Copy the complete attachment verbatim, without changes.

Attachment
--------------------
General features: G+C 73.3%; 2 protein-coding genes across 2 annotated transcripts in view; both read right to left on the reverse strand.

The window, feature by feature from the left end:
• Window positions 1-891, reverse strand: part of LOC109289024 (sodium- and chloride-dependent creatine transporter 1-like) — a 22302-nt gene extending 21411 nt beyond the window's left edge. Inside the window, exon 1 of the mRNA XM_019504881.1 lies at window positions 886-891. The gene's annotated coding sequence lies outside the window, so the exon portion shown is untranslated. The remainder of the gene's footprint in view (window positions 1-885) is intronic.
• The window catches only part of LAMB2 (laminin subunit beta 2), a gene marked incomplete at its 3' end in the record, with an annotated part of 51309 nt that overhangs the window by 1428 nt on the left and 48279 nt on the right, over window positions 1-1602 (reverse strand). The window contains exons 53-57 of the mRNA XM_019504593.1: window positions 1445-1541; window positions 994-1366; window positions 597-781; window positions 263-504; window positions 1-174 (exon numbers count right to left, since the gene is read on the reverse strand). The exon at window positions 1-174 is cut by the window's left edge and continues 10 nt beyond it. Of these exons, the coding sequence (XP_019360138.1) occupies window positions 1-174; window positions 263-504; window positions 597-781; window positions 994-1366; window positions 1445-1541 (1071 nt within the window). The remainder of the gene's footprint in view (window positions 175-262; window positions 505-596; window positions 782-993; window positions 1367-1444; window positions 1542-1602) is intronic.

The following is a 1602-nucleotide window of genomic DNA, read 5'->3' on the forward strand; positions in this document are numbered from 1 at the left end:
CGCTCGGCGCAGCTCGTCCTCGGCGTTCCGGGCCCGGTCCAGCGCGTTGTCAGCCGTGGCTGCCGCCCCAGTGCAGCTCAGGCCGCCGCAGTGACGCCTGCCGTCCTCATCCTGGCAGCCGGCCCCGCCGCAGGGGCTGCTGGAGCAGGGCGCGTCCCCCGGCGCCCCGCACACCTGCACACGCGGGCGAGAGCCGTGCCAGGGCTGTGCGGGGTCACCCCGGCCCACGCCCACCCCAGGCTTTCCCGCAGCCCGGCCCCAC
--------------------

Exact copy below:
General features: G+C 73.3%; 2 protein-coding genes across 2 annotated transcripts in view; both read right to left on the reverse strand.

The window, feature by feature from the left end:
• Window positions 1-891, reverse strand: part of LOC109289024 (sodium- and chloride-dependent creatine transporter 1-like) — a 22302-nt gene extending 21411 nt beyond the window's left edge. Inside the window, exon 1 of the mRNA XM_019504881.1 lies at window positions 886-891. The gene's annotated coding sequence lies outside the window, so the exon portion shown is untranslated. The remainder of the gene's footprint in view (window positions 1-885) is intronic.
• The window catches only part of LAMB2 (laminin subunit beta 2), a gene marked incomplete at its 3' end in the record, with an annotated part of 51309 nt that overhangs the window by 1428 nt on the left and 48279 nt on the right, over window positions 1-1602 (reverse strand). The window contains exons 53-57 of the mRNA XM_019504593.1: window positions 1445-1541; window positions 994-1366; window positions 597-781; window positions 263-504; window positions 1-174 (exon numbers count right to left, since the gene is read on the reverse strand). The exon at window positions 1-174 is cut by the window's left edge and continues 10 nt beyond it. Of these exons, the coding sequence (XP_019360138.1) occupies window positions 1-174; window positions 263-504; window positions 597-781; window positions 994-1366; window positions 1445-1541 (1071 nt within the window). The remainder of the gene's footprint in view (window positions 175-262; window positions 505-596; window positions 782-993; window positions 1367-1444; window positions 1542-1602) is intronic.

The following is a 1602-nucleotide window of genomic DNA, read 5'->3' on the forward strand; positions in this document are numbered from 1 at the left end:
CGCTCGGCGCAGCTCGTCCTCGGCGTTCCGGGCCCGGTCCAGCGCGTTGTCAGCCGTGGCTGCCGCCCCAGTGCAGCTCAGGCCGCCGCAGTGACGCCTGCCGTCCTCATCCTGGCAGCCGGCCCCGCCGCAGGGGCTGCTGGAGCAGGGCGCGTCCCCCGGCGCCCCGCACACCTGCACACGCGGGCGAGAGCCGTGCCAGGGCTGTGCGGGGTCACCCCGGCCCACGCCCACCCCAGGCTTTCCCGCAGCCCGGCCCCAC